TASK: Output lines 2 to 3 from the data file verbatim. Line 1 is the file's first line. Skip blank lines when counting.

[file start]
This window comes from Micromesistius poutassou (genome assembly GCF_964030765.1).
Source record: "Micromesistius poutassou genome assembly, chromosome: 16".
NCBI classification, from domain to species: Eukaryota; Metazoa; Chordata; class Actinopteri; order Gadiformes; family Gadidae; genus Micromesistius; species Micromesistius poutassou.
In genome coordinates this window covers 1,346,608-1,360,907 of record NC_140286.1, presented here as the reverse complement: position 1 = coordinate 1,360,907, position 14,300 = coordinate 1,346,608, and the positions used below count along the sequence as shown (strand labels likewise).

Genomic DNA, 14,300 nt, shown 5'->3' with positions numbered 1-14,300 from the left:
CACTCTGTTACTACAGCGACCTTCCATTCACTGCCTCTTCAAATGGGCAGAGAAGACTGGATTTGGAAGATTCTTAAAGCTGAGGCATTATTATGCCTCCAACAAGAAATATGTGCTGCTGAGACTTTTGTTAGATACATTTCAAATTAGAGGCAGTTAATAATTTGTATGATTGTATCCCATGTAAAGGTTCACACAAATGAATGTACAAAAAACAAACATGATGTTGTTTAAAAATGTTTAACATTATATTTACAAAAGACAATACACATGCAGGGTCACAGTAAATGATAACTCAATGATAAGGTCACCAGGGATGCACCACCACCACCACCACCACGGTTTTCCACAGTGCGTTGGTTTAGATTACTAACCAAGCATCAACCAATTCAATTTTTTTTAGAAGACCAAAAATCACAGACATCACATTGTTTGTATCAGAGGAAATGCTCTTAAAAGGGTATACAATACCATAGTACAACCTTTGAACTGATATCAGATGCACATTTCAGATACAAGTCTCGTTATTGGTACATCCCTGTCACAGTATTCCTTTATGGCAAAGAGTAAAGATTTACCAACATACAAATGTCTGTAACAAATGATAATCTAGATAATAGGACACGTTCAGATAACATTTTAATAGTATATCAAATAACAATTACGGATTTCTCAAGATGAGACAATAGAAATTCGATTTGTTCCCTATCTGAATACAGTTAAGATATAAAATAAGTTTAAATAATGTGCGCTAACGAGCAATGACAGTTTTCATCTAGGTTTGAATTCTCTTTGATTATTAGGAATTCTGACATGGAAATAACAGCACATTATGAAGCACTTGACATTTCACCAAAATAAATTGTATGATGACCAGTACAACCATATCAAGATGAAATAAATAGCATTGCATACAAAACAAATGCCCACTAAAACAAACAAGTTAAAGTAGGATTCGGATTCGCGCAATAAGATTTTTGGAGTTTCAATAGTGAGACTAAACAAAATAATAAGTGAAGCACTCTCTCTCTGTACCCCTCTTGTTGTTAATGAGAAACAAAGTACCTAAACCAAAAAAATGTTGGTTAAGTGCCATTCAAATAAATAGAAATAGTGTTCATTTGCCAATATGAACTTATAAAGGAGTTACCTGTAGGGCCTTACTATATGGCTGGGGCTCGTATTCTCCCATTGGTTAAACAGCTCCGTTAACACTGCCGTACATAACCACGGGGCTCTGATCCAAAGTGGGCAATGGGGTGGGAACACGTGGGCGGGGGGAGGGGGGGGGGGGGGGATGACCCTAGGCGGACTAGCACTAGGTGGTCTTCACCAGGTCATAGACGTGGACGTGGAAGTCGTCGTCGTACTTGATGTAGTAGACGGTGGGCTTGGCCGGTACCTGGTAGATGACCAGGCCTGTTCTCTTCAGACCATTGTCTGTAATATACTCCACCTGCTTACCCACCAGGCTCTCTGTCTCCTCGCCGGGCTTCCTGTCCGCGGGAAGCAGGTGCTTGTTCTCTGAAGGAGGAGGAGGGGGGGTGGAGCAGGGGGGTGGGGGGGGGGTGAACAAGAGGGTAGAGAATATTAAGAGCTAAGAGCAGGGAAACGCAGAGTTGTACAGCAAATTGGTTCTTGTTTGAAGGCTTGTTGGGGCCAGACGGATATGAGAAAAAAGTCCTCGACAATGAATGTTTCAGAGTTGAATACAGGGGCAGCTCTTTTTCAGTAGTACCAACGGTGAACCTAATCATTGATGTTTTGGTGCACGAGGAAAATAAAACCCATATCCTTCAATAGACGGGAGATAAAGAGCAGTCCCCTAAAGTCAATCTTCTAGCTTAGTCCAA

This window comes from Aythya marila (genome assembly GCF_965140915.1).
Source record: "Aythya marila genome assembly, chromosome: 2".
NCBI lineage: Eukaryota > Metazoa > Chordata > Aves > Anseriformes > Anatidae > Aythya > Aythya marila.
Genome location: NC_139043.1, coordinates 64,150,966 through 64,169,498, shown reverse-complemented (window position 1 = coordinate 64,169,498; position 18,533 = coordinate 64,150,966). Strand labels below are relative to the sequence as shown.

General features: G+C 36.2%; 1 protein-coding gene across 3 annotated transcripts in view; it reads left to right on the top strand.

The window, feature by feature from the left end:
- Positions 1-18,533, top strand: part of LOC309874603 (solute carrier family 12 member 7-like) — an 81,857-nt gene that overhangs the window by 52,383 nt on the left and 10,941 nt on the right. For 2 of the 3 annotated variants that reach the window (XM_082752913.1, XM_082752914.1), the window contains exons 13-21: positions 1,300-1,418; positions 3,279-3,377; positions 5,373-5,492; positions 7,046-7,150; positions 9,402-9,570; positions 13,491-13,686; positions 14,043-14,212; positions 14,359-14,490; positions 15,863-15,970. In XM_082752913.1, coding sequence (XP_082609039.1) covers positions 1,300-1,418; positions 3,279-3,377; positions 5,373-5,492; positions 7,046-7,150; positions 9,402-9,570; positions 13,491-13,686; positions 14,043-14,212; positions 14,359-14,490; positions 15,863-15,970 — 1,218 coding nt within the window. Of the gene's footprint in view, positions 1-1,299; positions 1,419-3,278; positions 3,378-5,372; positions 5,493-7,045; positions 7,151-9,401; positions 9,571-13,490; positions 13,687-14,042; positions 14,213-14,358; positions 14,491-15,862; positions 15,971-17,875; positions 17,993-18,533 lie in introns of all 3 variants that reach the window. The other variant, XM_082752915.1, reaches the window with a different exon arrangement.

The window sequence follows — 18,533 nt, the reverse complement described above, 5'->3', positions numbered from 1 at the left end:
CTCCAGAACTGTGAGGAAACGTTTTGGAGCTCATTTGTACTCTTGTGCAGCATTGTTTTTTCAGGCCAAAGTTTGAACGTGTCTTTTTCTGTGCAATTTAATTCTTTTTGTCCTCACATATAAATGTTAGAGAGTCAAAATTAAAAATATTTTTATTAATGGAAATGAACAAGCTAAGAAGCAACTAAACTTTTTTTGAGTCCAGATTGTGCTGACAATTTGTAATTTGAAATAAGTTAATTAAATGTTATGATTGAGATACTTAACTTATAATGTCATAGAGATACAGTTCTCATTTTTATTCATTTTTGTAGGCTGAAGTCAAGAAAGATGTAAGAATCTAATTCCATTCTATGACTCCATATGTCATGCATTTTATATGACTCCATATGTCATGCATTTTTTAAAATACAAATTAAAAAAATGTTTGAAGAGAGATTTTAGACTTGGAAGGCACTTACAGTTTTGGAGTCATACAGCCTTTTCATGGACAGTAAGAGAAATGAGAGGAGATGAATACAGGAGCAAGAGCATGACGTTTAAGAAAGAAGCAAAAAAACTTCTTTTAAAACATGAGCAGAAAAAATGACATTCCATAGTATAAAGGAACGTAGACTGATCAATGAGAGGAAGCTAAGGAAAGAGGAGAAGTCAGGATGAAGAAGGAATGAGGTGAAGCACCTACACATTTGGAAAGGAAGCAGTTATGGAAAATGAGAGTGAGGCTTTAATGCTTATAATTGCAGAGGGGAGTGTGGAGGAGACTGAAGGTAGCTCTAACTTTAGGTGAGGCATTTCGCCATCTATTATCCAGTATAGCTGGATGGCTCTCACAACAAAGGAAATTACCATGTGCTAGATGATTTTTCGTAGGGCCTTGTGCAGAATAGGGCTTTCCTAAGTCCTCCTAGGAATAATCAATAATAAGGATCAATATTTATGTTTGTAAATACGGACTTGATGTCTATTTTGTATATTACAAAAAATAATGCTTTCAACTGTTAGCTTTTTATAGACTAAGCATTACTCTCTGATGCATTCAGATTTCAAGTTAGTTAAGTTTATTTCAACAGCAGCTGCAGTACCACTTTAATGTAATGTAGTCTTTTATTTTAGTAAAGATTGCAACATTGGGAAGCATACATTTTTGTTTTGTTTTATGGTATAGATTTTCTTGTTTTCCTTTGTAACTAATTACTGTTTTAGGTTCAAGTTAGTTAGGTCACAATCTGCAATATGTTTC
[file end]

Source record: "Micromesistius poutassou genome assembly, chromosome: 16".
NCBI classification, from domain to species: Eukaryota; Metazoa; Chordata; class Actinopteri; order Gadiformes; family Gadidae; genus Micromesistius; species Micromesistius poutassou.